Cherish every hour with your better half with a romantic weekend a little closer to home Having hosted a number of heads of state and royal subjects over the years (the Queen and Duke of Edinburgh spent part of their honeymoon in one of the vast state bedrooms), the mansion house at Luton Hoo dates from the late 18th century. Today, the historic property and its stunning grounds, which reopened after a £60m refurbishment in 2007, have set the scene for a number of Hollywood blockbusters including Four Weddings and a Funeral, Enigma, Eyes Wide Shut and Vanity Fair. Settle for no less than the vast Queen Mary suite, a favourite with Johnny Depp when he’s filming nearby, for sprawling space and old-fashioned regal decadence. Expect champagne and canapés on arrival followed by a sumptuous five-course candlelit dinner of fresh crab, Jerusalem artichoke soufflé and dark chocolate fondant in the awardwinning Wernher Restaurant. Make full use of the spa the following morning and take a walk through the sprawling gardens for a spot of country air.
The Valentine’s Day package at Luton Hoo Hotel starts from £210 per person, lutonhoo.co.uk; 01582 734437
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winter A NIGHT TO winners REMEMBER
A LEISURELY BATH Steeped in history, the genteel city of Bath offers Regency buildings and healing waters in abundance. Spa goddesses can bathe in the waters within the privacy of their own suites at the new Gainsborough hotel, where the mineral-rich liquid flows from the bath taps. Occupying a trio of dashing Grade II-listed Georgian buildings, the spa is the star of the show here: accessed via an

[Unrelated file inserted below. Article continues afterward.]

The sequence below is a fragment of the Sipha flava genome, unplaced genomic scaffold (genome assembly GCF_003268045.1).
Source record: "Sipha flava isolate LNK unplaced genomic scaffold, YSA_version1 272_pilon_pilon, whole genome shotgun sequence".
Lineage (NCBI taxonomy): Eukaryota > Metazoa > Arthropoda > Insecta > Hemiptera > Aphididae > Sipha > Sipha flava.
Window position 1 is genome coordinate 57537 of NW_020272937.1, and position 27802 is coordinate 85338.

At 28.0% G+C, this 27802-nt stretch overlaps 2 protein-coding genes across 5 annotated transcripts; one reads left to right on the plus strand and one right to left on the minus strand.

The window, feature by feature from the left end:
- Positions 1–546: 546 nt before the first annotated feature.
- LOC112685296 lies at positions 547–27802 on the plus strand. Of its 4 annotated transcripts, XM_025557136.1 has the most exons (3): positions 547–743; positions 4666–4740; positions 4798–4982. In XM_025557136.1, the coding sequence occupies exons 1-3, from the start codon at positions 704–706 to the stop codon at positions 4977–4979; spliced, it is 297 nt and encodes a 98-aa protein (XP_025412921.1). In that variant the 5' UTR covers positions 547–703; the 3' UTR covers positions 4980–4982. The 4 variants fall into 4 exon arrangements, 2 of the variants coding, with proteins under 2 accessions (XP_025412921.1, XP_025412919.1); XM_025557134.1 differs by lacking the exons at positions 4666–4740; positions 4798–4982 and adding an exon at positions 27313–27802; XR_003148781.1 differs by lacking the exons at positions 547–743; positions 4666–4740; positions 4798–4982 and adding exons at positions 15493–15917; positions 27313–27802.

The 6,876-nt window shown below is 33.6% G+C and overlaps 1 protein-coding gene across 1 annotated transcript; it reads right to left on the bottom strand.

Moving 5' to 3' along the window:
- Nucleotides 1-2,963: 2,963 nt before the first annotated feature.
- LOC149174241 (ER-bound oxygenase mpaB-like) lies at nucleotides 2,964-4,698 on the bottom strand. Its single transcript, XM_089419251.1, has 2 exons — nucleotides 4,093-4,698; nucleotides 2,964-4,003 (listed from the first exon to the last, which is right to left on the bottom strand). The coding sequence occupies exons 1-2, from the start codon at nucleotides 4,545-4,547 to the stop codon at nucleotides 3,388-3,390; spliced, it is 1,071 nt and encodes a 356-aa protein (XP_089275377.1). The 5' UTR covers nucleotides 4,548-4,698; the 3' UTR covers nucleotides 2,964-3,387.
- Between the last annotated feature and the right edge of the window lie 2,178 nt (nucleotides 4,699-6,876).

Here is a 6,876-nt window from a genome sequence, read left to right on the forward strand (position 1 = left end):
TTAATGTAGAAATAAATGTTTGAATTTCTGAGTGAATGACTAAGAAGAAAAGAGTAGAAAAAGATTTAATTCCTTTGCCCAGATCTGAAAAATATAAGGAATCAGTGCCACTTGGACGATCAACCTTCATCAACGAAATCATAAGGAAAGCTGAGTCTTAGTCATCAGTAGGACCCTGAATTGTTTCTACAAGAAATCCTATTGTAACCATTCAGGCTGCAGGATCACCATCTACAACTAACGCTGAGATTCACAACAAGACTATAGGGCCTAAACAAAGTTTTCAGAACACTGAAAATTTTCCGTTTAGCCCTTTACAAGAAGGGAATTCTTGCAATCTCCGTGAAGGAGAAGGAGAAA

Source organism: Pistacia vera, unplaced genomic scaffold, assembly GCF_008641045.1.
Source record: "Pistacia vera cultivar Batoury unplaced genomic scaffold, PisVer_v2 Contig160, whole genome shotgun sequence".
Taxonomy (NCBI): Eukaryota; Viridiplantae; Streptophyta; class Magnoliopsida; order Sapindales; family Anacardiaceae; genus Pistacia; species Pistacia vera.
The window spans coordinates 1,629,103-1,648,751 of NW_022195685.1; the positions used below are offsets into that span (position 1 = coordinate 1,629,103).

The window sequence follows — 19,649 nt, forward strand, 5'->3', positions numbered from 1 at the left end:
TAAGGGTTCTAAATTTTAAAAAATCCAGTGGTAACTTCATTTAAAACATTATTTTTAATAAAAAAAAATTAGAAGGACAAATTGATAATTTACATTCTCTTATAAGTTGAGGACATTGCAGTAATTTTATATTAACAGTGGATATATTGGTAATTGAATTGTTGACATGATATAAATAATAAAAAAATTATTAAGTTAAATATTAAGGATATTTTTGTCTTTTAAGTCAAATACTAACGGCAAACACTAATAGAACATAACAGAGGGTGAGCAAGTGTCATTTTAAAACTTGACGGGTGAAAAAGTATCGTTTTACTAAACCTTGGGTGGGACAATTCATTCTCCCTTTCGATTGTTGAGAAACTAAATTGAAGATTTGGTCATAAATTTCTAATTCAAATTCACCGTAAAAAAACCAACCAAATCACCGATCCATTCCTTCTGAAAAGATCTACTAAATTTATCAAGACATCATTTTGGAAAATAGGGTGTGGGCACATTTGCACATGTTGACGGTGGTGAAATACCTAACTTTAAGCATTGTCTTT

underground tunnel, three large pools are spread across a light-filled Roman atrium – not so different from what Jane Austen might have enjoyed in her day. Meander out of town to explore the dramatic valleys and pretty villages of Somerset.
Grosvenor House, A JW Marriott Hotel is one of London’s most iconic properties in which to lay your head. Overlooking Hyde Park, its luxurious bedrooms and newly refurbished suites, which were unveiled in December, strike the perfect balance of classic and contemporary, remaining true to the hotel’s history and grandeur. Combine your stay with luxurious treatments at Sanrizz and dinner at JW Steakhouse.
The Gainsborough is due to open this spring, thegainsboroughbathspa.co.uk
easy peasy Japan’s Shinkansen bullet train welcomes a brand new line in March 2015, which will dramatically reduce travelling time from the capital Tokyo to Kanazawa, one of Japan’s lesser-visited cities on the west coast. With an historic samurai district, the only Geisha community outside of Kyoto and the exquisite Kenrokuen gardens to admire, it’s definitely one to add to the wishlist. And if you’ve ever dreamed of sleeping in a century-old ryokan (Japanese inn) and sipping tea the traditional way, make sure you reserve a room at Asadaya. Trains not really your thing? Don’t worry, Inside Japan can arrange helicopter transfers from Kyoto.
Inside Japan Tours has a 14-night self-guided trip visiting Kanazawa from £2,650 per person insidejapantours.com
Testing the water
© Design Hotels™